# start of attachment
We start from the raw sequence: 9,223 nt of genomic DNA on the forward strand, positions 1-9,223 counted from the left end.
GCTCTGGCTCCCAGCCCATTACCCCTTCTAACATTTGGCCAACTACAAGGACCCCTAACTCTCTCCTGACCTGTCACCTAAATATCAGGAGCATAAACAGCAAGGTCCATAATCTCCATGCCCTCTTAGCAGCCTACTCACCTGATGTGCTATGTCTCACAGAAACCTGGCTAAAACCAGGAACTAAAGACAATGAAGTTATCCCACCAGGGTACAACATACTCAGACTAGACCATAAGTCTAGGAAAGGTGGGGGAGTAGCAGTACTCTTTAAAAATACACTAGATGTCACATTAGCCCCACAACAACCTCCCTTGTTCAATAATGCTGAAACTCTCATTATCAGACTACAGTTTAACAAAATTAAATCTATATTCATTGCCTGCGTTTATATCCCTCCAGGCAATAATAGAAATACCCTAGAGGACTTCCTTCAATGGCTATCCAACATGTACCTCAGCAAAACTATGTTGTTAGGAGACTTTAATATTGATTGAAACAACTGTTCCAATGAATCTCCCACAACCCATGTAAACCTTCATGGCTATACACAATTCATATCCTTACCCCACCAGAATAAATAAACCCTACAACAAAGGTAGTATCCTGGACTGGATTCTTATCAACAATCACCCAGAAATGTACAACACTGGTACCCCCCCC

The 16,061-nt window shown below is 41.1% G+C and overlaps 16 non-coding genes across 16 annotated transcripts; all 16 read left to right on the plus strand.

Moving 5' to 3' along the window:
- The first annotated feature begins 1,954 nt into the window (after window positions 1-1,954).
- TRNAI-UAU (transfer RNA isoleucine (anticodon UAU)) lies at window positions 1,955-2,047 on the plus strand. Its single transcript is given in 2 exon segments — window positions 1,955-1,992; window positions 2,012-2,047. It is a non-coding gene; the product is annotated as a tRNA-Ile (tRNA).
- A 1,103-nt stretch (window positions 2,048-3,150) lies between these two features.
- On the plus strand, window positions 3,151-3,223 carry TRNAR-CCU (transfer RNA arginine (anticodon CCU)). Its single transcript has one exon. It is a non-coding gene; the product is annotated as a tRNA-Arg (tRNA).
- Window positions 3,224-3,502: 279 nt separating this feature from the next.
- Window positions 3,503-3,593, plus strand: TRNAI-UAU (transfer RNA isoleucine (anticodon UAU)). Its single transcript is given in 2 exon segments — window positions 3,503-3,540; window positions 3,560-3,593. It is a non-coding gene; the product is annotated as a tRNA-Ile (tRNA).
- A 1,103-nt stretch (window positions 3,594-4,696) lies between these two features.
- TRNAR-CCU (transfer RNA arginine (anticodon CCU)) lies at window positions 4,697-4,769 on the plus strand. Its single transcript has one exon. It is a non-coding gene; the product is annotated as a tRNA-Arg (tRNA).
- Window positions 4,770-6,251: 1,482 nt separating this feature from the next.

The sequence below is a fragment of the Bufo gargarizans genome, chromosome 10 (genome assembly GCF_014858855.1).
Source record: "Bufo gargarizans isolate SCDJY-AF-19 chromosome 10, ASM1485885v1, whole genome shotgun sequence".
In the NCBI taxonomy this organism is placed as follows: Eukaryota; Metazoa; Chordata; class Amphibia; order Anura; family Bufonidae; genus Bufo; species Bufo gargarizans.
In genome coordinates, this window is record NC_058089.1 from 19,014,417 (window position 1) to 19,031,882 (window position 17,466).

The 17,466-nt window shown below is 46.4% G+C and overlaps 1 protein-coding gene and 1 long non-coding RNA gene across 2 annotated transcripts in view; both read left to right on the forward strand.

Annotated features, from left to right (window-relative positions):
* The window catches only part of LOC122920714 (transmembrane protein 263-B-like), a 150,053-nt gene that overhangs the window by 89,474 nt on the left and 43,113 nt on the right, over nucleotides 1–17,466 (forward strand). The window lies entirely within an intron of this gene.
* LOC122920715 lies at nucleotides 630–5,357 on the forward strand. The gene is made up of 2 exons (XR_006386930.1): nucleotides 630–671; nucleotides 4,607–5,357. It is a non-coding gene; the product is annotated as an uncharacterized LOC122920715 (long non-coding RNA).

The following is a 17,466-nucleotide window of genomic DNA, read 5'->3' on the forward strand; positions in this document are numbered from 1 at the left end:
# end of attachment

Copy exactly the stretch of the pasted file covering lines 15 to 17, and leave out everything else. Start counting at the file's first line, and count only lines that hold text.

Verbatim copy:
Source record: "Bufo gargarizans isolate SCDJY-AF-19 chromosome 10, ASM1485885v1, whole genome shotgun sequence".
In the NCBI taxonomy this organism is placed as follows: Eukaryota; Metazoa; Chordata; class Amphibia; order Anura; family Bufonidae; genus Bufo; species Bufo gargarizans.
In genome coordinates, this window is record NC_058089.1 from 19,014,417 (window position 1) to 19,031,882 (window position 17,466).